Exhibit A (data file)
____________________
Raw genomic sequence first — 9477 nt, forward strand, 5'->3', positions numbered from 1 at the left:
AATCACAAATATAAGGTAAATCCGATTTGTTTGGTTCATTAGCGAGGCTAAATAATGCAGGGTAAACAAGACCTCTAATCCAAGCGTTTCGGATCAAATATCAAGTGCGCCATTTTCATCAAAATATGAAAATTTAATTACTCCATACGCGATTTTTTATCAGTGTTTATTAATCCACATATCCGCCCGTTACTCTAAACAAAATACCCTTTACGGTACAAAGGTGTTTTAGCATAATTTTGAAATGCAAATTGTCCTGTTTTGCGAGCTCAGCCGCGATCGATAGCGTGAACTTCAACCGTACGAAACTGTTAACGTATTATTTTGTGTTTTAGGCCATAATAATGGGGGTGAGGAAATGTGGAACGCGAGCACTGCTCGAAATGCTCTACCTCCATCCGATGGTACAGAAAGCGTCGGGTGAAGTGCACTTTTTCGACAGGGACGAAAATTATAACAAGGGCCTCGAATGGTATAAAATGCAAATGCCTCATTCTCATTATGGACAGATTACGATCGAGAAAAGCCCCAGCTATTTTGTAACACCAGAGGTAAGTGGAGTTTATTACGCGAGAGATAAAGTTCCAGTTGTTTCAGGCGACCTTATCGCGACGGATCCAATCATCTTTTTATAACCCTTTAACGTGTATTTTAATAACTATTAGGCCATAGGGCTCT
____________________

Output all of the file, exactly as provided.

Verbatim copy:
Raw genomic sequence first — 9477 nt, forward strand, 5'->3', positions numbered from 1 at the left:
AATCACAAATATAAGGTAAATCCGATTTGTTTGGTTCATTAGCGAGGCTAAATAATGCAGGGTAAACAAGACCTCTAATCCAAGCGTTTCGGATCAAATATCAAGTGCGCCATTTTCATCAAAATATGAAAATTTAATTACTCCATACGCGATTTTTTATCAGTGTTTATTAATCCACATATCCGCCCGTTACTCTAAACAAAATACCCTTTACGGTACAAAGGTGTTTTAGCATAATTTTGAAATGCAAATTGTCCTGTTTTGCGAGCTCAGCCGCGATCGATAGCGTGAACTTCAACCGTACGAAACTGTTAACGTATTATTTTGTGTTTTAGGCCATAATAATGGGGGTGAGGAAATGTGGAACGCGAGCACTGCTCGAAATGCTCTACCTCCATCCGATGGTACAGAAAGCGTCGGGTGAAGTGCACTTTTTCGACAGGGACGAAAATTATAACAAGGGCCTCGAATGGTATAAAATGCAAATGCCTCATTCTCATTATGGACAGATTACGATCGAGAAAAGCCCCAGCTATTTTGTAACACCAGAGGTAAGTGGAGTTTATTACGCGAGAGATAAAGTTCCAGTTGTTTCAGGCGACCTTATCGCGACGGATCCAATCATCTTTTTATAACCCTTTAACGTGTATTTTAATAACTATTAGGCCATAGGGCTCT